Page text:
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The Chosen by Chaim Potok

The Chosen (1967)

by Chaim Potok

Other authors: See the other authors section.

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6,002861,150 (4.14)302
"Anyone who finds it is finding a jewel. Its themes are profound and universal."--The Wall Street Journal It is the now-classic story of two fathers and two sons and the pressures on all of them to pursue the religion they share in the way that is best suited to each. And as the boys grow into young men, they discover in the other a lost spiritual brother, and a link to an unexplored world that neither had ever considered before. In effect, they exchange places, and find the peace that neither will ever retreat from again. . . .… (more)
Recently added byprivate library, JCLD01, Sorraca, gourmet77, TonyVP, Peregrinations, iambriam, jostie13
Legacy LibrariesGillian Rose
  1. 10
    Gilead by Marilynne Robinson (cbl_tn)
    cbl_tn: Both books explore the relationship between fathers and sons within a context of deep religious faith.
  2. 01
    Slavernes skibe by Thorkild Hansen (WorldreaderBCN)

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» See also 302 mentions

English (84)  Dutch (1)  Italian (1)  All languages (86)
Showing 1-5 of 84 (next | show all)
An addictive coming-of-age story. It was both an easy read and a profound, emotional one. I'd recommend it to anyone inside and outside the faith; it's quite relatable. ( )
  peterbmacd | May 17, 2020 |
813.54 POT
  alessandragg | Apr 16, 2020 |
Young Hasidic man feels call to become an artist, in conflict with the tenets of his faith. ( )
  ritaer | Feb 29, 2020 |
This was recommended by a friend - she does like intense books. What I liked about it was the peek into the world of orthodox Jews in the 1940s through the story of friendship between two boys and the story of their relationships with their fathers. It was also a history lesson about the birth of Israel. It's heavy and emotional, perhaps a little over the top for me. It's also personally hard to appreciate a story where the women are all but invisible. ( )
  cindywho | May 27, 2019 |
Reuven Malter and Danny Saunders have both grown up in the Orthodox Jewish community of 1940s Brooklyn, but had never met: Danny’s father’s position as leader of a Russian Hasidic sect and Reuven’s father’s more progressive approach means that they do not move in the same circles. But when Reuven’s eye is badly injured by a ball hit by Danny during a baseball game, initial enmity develops into a surprising ongoing friendship, one that is tested as Danny struggles with his father’s expectations that he will follow in his footsteps to become the new leader of the sect after his father’s death. The book follows their friendship to the end of the Second World War and beyond, when the formation of the State of Israel, vehemently opposed by Danny’s father and vehemently advocated by Reuven’s, tests their friendship to its limit...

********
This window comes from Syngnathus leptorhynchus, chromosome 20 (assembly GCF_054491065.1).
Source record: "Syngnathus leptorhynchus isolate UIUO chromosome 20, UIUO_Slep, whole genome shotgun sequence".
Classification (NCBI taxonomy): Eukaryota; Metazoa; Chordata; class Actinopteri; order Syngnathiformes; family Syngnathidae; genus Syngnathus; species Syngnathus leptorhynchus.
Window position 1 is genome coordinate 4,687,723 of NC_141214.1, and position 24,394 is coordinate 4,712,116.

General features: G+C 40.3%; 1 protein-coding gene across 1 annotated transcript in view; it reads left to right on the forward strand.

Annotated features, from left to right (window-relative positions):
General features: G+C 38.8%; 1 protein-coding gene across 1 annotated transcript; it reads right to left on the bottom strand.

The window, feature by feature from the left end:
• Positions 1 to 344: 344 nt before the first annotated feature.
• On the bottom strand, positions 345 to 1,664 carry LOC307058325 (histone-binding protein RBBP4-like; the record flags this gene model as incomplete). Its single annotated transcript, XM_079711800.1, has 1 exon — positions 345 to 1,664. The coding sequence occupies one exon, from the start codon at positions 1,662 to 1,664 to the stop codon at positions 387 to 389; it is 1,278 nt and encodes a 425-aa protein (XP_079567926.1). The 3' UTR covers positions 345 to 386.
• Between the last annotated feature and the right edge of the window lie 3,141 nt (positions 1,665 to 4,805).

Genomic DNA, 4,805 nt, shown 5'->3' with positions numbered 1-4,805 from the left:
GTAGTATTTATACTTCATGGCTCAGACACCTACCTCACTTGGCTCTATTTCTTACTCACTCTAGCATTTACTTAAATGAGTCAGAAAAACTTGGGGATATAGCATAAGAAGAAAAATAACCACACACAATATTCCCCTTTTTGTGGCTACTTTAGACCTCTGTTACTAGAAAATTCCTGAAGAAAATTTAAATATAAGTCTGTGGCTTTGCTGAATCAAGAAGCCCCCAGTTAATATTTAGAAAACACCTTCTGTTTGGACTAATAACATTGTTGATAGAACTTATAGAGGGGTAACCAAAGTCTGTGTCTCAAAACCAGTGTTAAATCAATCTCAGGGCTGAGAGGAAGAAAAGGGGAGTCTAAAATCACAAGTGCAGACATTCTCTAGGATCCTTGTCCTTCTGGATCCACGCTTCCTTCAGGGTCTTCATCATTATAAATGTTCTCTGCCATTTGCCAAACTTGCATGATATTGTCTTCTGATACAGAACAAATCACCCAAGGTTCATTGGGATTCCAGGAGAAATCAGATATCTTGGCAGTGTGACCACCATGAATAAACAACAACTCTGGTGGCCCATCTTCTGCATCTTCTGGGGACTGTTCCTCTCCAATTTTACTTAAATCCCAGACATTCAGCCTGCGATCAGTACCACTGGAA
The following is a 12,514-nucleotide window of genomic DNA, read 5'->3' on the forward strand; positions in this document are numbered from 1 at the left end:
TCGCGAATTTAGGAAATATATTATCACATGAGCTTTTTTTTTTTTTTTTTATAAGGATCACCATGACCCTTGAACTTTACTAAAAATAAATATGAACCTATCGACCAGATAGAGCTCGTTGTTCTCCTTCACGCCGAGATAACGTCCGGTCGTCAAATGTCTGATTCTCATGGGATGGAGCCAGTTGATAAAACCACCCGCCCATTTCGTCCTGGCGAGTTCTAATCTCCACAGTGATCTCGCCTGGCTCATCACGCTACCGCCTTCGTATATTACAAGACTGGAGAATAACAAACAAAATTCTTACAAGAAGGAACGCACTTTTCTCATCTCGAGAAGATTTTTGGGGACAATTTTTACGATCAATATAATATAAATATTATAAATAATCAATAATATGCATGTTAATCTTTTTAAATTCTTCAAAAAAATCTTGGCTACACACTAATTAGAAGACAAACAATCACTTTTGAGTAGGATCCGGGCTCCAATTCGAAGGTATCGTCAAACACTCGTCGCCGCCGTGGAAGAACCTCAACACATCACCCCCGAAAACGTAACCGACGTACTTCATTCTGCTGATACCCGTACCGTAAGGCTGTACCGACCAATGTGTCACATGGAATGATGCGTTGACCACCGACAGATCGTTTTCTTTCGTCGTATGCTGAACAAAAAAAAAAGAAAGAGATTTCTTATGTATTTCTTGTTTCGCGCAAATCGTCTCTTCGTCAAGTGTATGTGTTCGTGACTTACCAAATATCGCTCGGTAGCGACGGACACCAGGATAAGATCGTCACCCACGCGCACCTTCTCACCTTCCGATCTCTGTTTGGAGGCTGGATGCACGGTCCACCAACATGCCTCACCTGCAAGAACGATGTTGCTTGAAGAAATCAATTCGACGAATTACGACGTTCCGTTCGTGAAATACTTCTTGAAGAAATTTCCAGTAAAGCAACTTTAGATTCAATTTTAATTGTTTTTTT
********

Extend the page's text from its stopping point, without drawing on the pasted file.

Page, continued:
This book introduced cultures that were completely strange to me, and finding out about how some lives were lived very differently in mid-twentieth century U.S.A. was fascinating. It also introduced baseball, which was less fascinating, and I did find the chapter describing the baseball game a struggle as I had really very little idea what was going on. I didn’t love this as much as some people seem to, but there was certainly much to think about, and I may well go on to read something else by the same author. ( )
1 vote SandDune | Feb 8, 2019 |
Showing 1-5 of 84 (next | show all)
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» Add other authors (17 possible)

Author nameRoleType of authorWork?Status
Potok, Chaimprimary authorall editionsconfirmed
Klein, D.Translatorsecondary authorsome editionsconfirmed
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When a trout rising to a fly gets hooked on a line and finds himself unable to swim about freely, he begins with a fight which results in struggles and splashes and sometimes an escape. Often, of course, the situation is too tough for him.
In the same way the human being struggles with his environment and with the hooks that catch him. Sometimes he masters his difficulties; sometimes they are too much for him. His struggles are all that the world sees and it naturally misunderstands them. It is hard for a free fish to understand what is happening to a hooked one.

- Karl A. Menninger
True happiness
Consists not in the multitude of friends,
But in the worth and choice.

- Ben Jonson
To Adena
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For the first fifteen years of our lives, Danny and I lived within five blocks of each other and neither of us knew of the other’s existence.
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(Click to show. Warning: May contain spoilers.)
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Average: (4.14)
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